So perhaps that is what we can offer today; perhaps that is the best we can do, to give our dying God the same, humble tenderness we might offer each other. To say to him: Forgive me. I forgive you. Thank you. I love you.

Lord Jesus, forgive me. Forgive me for all the times I forgot you, while you patiently waited for me to remember. Forgive my stubbornness and my smallness, and all the times that I got in the way of the joy that you yearned to nurture within me. Forgive me for all the ways that I have passively accepted a world that still crucifies the vulnerable and disregards the poor and the meek and the hungry, whom you have blessed. Forgive me for my silence when I ought to have spoken; and for my careless words when I ought to have been still. Forgive me for holding you at a distance, for trying to preserve myself from the transformational intensity of your love. Lord Jesus, forgive me.

Lord Jesus, it may sound strange to say it, but I forgive you, too. I forgive you for not being present in the ways that I needed you to be when I felt so alone. I forgive you for inaugurating a church that at times, in your name, has harmed so many people. I forgive you for creating a world that allows for sin to break people apart, for this mortal life where we seem to lose everyone we love. I forgive you for being so hard to understand at times, and so hard to follow. I forgive you for not being the type of strong and mighty savior that I expected, the kind that would keep me safe. I forgive you for all these things, mostly because I need to let them go, in order to see you properly, in your fullness, and not the incomplete version of you that has been distorted by my own pain and confusion and resentment. I forgive you because I want to know you as you are, not as I wish you were. Lord Jesus, I forgive you.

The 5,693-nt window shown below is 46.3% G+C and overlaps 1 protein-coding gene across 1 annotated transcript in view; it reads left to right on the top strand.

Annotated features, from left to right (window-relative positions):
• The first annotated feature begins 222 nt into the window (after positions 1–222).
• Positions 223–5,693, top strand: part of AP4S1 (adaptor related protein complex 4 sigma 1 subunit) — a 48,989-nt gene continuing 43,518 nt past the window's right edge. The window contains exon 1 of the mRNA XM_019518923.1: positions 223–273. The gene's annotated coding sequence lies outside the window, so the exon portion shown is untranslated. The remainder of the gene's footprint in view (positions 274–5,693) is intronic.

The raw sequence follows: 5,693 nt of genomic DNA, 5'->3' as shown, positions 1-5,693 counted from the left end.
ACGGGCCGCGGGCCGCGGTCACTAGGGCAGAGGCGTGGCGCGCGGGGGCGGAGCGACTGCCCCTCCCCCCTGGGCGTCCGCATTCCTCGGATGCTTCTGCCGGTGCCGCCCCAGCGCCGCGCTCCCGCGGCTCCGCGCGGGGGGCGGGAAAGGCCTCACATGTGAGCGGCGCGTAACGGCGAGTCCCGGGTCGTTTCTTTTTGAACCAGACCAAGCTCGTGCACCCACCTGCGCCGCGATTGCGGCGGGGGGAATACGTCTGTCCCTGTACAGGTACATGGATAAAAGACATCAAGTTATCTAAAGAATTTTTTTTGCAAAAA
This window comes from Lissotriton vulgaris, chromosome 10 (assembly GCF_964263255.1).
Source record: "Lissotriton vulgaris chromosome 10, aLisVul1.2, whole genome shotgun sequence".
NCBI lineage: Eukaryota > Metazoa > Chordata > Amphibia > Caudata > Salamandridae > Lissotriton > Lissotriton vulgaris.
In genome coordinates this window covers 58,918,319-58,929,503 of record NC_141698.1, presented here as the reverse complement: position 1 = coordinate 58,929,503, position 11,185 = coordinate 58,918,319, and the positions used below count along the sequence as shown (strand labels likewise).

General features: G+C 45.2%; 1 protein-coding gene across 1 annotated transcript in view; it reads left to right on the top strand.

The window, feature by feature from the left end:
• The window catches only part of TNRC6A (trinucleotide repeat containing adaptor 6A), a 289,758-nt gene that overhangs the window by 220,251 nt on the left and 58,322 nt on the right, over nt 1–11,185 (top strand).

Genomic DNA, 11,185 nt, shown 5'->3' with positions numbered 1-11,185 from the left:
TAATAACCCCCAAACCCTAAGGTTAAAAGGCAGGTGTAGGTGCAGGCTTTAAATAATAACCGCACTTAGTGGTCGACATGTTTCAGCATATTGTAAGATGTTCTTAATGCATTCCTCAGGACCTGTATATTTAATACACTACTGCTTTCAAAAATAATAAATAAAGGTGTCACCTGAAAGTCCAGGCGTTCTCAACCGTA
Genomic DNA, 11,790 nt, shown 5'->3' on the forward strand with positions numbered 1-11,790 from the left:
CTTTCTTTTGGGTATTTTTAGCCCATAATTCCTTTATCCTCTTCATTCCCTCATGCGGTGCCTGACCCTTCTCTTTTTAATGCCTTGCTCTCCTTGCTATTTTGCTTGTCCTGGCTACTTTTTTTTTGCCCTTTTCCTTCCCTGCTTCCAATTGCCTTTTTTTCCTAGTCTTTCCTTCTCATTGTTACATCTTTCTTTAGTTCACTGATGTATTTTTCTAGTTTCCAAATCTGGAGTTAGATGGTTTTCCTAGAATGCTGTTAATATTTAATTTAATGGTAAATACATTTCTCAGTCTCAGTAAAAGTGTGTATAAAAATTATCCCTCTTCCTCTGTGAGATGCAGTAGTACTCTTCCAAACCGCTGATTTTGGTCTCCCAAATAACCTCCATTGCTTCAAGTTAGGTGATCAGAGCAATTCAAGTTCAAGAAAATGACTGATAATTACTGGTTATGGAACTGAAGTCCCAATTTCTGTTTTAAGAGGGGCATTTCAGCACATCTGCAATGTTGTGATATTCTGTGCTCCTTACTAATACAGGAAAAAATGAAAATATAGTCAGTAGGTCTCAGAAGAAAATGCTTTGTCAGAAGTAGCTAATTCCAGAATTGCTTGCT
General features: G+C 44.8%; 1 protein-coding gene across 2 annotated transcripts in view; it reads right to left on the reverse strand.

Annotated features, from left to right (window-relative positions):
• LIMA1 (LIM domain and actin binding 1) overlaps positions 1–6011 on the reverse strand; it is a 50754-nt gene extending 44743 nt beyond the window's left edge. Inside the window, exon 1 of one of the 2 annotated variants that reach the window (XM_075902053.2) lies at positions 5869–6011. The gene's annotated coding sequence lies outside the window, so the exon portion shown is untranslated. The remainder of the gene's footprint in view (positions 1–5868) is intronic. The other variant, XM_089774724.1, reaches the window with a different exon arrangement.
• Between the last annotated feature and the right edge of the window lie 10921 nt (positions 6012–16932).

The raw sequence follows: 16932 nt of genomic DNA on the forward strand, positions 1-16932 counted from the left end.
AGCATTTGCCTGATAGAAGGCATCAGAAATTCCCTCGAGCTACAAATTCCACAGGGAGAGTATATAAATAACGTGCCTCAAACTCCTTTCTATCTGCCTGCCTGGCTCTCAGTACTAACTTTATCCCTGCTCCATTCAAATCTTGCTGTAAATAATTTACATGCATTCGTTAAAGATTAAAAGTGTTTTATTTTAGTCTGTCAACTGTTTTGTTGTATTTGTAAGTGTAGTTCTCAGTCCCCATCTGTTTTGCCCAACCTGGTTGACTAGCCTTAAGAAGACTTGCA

Lord Jesus, thank you. Thank you for loving me beyond comprehension. I know that your love is why you hang upon the cross, why you choose to lay down your life for your friends, and although I cannot fully understand it, I feel it—its saving, healing power—deep in my soul. Thank you for showing us what it means to live as a human being fully alive, fully in communion with our Father in heaven, fully in partnership with our neighbors and with the web of all creation. Thank you for the outpouring gift of your grace in water and bread and wine and oil; for giving your flesh and your Spirit to us, unworthy as we may be. Thank you for your church, which, at its best, has saved my life and taught me the meaning of community. Thank you for the invitation to live a life caught up in the joy your life, and to love with a heart enraptured by your undying love. Lord Jesus, thank you.

Lord Jesus, I love you. Not perfectly. Not as consistently as I might hope to. But I love you. I love you for challenging me to be better; for believing in us, in our potential, these wayward children that you have fashioned out of the dust of the earth. I love you for your tenacity and your gentleness; your courage and your peace. I love you because you have taught me how to be myself, the way you created and intended for me to be. I love you because you were yourself, purely and utterly yourself. And as your life slips away on this day, know that I will carry you with me now, for all the days to come, until death is but a memory, until I see your face again. But for now, Lord Jesus, just know that I love you. And it’s ok to go, if you must. I know you must. 

What can we say, now that we have arrived here? 

Forgive me. I forgive you. Thank you. I love you. 

And then, it is finished.

But is enough. It is, perhaps, all he ever wanted us to say.

The Church that is Willing to Die: A Sermon